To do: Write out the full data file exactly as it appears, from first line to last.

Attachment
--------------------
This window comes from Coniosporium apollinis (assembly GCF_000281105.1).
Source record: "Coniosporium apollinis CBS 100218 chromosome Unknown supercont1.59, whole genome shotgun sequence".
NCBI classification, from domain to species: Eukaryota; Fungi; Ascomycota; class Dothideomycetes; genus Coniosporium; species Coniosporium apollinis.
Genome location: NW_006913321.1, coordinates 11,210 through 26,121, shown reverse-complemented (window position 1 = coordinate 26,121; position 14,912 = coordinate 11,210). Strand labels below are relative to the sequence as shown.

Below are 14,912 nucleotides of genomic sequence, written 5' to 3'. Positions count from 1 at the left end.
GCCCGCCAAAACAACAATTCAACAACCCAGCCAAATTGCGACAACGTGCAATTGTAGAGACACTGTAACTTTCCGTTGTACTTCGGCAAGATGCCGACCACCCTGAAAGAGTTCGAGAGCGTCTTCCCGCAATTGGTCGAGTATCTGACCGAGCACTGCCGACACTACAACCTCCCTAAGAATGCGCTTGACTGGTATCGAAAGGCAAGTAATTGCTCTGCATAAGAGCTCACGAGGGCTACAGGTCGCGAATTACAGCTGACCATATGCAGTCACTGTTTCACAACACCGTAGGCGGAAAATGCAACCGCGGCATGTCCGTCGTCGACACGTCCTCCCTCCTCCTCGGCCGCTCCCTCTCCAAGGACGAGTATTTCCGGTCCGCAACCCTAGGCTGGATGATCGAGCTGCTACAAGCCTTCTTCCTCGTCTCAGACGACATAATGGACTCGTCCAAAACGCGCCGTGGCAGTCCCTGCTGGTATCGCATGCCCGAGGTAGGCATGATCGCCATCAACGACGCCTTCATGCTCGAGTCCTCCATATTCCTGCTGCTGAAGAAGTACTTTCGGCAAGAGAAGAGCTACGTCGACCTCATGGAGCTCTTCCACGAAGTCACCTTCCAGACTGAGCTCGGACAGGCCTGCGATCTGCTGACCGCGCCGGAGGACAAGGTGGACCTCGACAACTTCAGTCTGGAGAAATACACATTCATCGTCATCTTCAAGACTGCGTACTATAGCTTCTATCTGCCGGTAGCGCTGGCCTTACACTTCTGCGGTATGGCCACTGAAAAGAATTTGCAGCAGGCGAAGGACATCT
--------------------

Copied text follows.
This window comes from Coniosporium apollinis (assembly GCF_000281105.1).
Source record: "Coniosporium apollinis CBS 100218 chromosome Unknown supercont1.59, whole genome shotgun sequence".
NCBI classification, from domain to species: Eukaryota; Fungi; Ascomycota; class Dothideomycetes; genus Coniosporium; species Coniosporium apollinis.
Genome location: NW_006913321.1, coordinates 11,210 through 26,121, shown reverse-complemented (window position 1 = coordinate 26,121; position 14,912 = coordinate 11,210). Strand labels below are relative to the sequence as shown.

Below are 14,912 nucleotides of genomic sequence, written 5' to 3'. Positions count from 1 at the left end.
GCCCGCCAAAACAACAATTCAACAACCCAGCCAAATTGCGACAACGTGCAATTGTAGAGACACTGTAACTTTCCGTTGTACTTCGGCAAGATGCCGACCACCCTGAAAGAGTTCGAGAGCGTCTTCCCGCAATTGGTCGAGTATCTGACCGAGCACTGCCGACACTACAACCTCCCTAAGAATGCGCTTGACTGGTATCGAAAGGCAAGTAATTGCTCTGCATAAGAGCTCACGAGGGCTACAGGTCGCGAATTACAGCTGACCATATGCAGTCACTGTTTCACAACACCGTAGGCGGAAAATGCAACCGCGGCATGTCCGTCGTCGACACGTCCTCCCTCCTCCTCGGCCGCTCCCTCTCCAAGGACGAGTATTTCCGGTCCGCAACCCTAGGCTGGATGATCGAGCTGCTACAAGCCTTCTTCCTCGTCTCAGACGACATAATGGACTCGTCCAAAACGCGCCGTGGCAGTCCCTGCTGGTATCGCATGCCCGAGGTAGGCATGATCGCCATCAACGACGCCTTCATGCTCGAGTCCTCCATATTCCTGCTGCTGAAGAAGTACTTTCGGCAAGAGAAGAGCTACGTCGACCTCATGGAGCTCTTCCACGAAGTCACCTTCCAGACTGAGCTCGGACAGGCCTGCGATCTGCTGACCGCGCCGGAGGACAAGGTGGACCTCGACAACTTCAGTCTGGAGAAATACACATTCATCGTCATCTTCAAGACTGCGTACTATAGCTTCTATCTGCCGGTAGCGCTGGCCTTACACTTCTGCGGTATGGCCACTGAAAAGAATTTGCAGCAGGCGAAGGACATCT